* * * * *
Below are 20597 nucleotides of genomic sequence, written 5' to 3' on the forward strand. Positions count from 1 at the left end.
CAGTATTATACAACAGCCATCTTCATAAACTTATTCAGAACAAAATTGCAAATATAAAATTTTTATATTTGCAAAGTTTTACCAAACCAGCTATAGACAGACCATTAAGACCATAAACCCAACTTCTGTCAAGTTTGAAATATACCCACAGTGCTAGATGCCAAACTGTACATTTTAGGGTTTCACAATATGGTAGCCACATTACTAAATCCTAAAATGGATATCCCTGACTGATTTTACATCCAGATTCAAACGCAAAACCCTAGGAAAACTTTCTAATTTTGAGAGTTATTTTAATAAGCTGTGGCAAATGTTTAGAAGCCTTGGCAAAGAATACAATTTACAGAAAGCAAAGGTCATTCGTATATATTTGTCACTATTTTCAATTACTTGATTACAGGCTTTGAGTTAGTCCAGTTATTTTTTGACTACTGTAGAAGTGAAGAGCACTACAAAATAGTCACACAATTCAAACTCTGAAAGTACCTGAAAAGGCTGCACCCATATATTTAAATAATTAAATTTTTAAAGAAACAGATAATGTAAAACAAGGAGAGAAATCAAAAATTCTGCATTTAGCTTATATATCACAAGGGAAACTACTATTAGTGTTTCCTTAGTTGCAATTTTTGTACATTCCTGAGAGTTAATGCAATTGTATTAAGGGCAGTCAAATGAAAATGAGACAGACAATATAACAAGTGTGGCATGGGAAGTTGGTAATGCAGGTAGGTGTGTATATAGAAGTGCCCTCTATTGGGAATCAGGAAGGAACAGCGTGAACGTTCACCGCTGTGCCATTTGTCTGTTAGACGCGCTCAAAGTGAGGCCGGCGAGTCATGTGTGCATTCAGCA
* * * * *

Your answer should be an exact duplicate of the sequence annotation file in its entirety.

Below are 20597 nucleotides of genomic sequence, written 5' to 3' on the forward strand. Positions count from 1 at the left end.
CAGTATTATACAACAGCCATCTTCATAAACTTATTCAGAACAAAATTGCAAATATAAAATTTTTATATTTGCAAAGTTTTACCAAACCAGCTATAGACAGACCATTAAGACCATAAACCCAACTTCTGTCAAGTTTGAAATATACCCACAGTGCTAGATGCCAAACTGTACATTTTAGGGTTTCACAATATGGTAGCCACATTACTAAATCCTAAAATGGATATCCCTGACTGATTTTACATCCAGATTCAAACGCAAAACCCTAGGAAAACTTTCTAATTTTGAGAGTTATTTTAATAAGCTGTGGCAAATGTTTAGAAGCCTTGGCAAAGAATACAATTTACAGAAAGCAAAGGTCATTCGTATATATTTGTCACTATTTTCAATTACTTGATTACAGGCTTTGAGTTAGTCCAGTTATTTTTTGACTACTGTAGAAGTGAAGAGCACTACAAAATAGTCACACAATTCAAACTCTGAAAGTACCTGAAAAGGCTGCACCCATATATTTAAATAATTAAATTTTTAAAGAAACAGATAATGTAAAACAAGGAGAGAAATCAAAAATTCTGCATTTAGCTTATATATCACAAGGGAAACTACTATTAGTGTTTCCTTAGTTGCAATTTTTGTACATTCCTGAGAGTTAATGCAATTGTATTAAGGGCAGTCAAATGAAAATGAGACAGACAATATAACAAGTGTGGCATGGGAAGTTGGTAATGCAGGTAGGTGTGTATATAGAAGTGCCCTCTATTGGGAATCAGGAAGGAACAGCGTGAACGTTCACCGCTGTGCCATTTGTCTGTTAGACGCGCTCAAAGTGAGGCCGGCGAGTCATGTGTGCATTCAGCA